Written by: Spencer Board

Millennials are saying no to marriage, according to a study by Bentley University.

This is hardly the first time marriage has revolutionized in culture. In the 18th century, marriage transitioned from a means to better social or economic status to an act fueled by love, according to the same study.

The average age for marriage reached a historic high in 2013, with the average age for women being 27 and the average age being 29 for men, according to the Huffington Post.

The average ages in 1960 were 20 for women and 23 for men, according to the study by Bentley University.

“There seems to be this attitude of, ‘why should I get married when I can travel, or study, or do other things?'” said Chris Allison, an institute instructor at BYU-Idaho.

Marriage rates have been dropping since the Silent Generation in the 1960’s, according to a study done by the Pew Research Center. The study shows what percent of a generation got married between the ages of 18 to 32. The Silent Generation is 65 percent followed by the baby boomers being 48 percent, Generation X at 36 percent and millennials at 26 percent.

“Not only are people marrying later, but some are choosing not to marry, some are choosing to marry the same sex, some are choosing to just live together,” Allison said. “No wonder marriage is under attack when the world does not understand how it fits in God’s eternal plan. It’s viewed as a convention that can be easily discarded.”

Millennials do not care what older generations think. They will get married when they want and do what they want, according to an article by CNN titled “Ready for the Marriage Apocalypse?

“This attitude of delaying marriage because of other things being deemed more important is creeping into the minds of LDS Millennials as well,” Allison said.

Samuel Cahoon | Scroll Photography

Russell Weaver, a senior majoring in marriage and family studies, said he has experienced the pressures by those of older generations questioning him for not being married yet.

“It’s normal for the natural man to feel anxious,” said Weaver. “Sometimes the timing of church culture can interfere with the timing of God – if you let it.”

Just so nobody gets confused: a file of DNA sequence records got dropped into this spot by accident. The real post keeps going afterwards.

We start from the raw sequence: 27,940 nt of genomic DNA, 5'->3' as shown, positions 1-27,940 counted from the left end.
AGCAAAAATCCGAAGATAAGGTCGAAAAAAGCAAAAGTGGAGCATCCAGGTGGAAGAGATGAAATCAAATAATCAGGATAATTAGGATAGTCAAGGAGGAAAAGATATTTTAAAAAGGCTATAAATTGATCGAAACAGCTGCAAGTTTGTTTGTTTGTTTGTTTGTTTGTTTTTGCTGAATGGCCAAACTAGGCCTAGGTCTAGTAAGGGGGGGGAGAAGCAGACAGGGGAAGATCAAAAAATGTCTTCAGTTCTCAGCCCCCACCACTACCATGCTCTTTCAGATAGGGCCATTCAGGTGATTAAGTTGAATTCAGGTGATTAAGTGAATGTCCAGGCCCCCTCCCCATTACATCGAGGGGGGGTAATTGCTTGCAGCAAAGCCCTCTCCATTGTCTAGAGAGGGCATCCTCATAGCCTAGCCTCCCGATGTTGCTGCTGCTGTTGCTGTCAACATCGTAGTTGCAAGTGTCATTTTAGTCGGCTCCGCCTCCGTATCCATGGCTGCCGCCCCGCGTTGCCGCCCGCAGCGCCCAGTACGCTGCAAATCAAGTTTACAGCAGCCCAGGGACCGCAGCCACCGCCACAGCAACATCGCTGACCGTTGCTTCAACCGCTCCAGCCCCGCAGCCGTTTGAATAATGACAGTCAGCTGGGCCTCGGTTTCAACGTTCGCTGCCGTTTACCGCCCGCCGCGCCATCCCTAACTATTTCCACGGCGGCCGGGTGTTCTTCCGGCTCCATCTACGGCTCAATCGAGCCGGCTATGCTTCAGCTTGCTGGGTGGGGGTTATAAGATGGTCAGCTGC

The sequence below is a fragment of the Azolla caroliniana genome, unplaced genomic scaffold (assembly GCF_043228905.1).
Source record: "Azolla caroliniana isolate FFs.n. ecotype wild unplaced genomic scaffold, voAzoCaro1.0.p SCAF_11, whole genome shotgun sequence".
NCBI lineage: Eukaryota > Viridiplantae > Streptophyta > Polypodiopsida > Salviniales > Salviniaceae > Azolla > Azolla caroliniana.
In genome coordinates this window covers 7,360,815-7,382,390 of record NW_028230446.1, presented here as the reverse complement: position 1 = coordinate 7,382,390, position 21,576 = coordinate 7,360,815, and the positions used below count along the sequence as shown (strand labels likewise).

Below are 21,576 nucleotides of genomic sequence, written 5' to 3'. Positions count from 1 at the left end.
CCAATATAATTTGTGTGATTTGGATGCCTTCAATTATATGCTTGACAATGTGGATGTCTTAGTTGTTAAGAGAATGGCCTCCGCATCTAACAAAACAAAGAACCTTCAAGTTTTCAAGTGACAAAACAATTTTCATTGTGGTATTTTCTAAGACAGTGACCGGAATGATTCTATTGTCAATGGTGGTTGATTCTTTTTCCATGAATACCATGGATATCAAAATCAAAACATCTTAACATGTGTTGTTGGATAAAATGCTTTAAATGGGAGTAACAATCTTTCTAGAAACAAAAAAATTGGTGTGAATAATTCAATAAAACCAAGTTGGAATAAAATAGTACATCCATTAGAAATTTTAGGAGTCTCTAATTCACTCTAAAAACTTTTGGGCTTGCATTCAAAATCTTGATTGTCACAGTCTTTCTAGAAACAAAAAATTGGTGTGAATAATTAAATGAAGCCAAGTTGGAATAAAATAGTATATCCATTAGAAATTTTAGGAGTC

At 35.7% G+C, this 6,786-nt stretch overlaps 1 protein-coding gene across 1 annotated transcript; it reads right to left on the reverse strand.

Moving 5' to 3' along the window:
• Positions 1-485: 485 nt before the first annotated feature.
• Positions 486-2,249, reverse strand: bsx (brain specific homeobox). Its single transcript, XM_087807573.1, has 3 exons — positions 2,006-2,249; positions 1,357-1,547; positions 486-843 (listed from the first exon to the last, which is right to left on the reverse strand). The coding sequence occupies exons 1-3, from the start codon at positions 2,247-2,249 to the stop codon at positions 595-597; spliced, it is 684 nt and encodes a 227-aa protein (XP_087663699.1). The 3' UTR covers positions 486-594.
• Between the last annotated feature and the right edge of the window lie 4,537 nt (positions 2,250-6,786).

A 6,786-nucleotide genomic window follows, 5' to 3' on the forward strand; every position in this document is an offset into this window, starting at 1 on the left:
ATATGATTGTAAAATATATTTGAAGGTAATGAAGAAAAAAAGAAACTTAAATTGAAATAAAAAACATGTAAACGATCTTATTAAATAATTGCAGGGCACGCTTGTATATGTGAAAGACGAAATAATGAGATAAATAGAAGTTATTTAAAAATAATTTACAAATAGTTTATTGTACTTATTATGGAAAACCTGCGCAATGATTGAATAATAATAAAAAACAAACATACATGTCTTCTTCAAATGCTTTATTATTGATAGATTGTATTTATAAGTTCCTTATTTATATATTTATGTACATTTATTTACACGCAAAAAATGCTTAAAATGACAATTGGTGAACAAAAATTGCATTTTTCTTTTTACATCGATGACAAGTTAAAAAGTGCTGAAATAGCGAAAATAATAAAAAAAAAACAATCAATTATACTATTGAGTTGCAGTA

Weaver said that comments of being too picky can hurt when you do not know the other person’s experience. Some of this pressure comes from older generations in Weaver’s life.

“No matter where you go, you will always have individuals who are blinded by their own experience,” Weaver said. “The blessing of marriage may come sooner to some than others and sometimes that creates a stigma that everyone should get married around the same age.”

Bethany Worthen, an employee at Namaste Spa and Salon in Rexburg, said she developed her own personal ideals against marriage because of the pressure she experienced from her mom growing up.

Alex Matson, a junior studying nursing, married Nathan Matson, a sophomore studying biology on Dec. 17, 2016.

“I got off my mission and the only thing I wanted to do was date, have fun and get through college,” said Nathan Matson.

Nathan said he started dating soon after returning from his mission.

“I came to school with the attitude of believing marriage was lame and only for the girls who come here to get a man to protect them and provide for them, said Alex Matson. “I was the most independent woman out there.”

Alex Matson said that the more time she spent with Nathan, the more she realized he was her best friend and that being with your best friend is what marriage is all about.

“It is something we should be interested in when that time comes,” Allison said. “For some, that can be quite a while, for others it might be quicker.”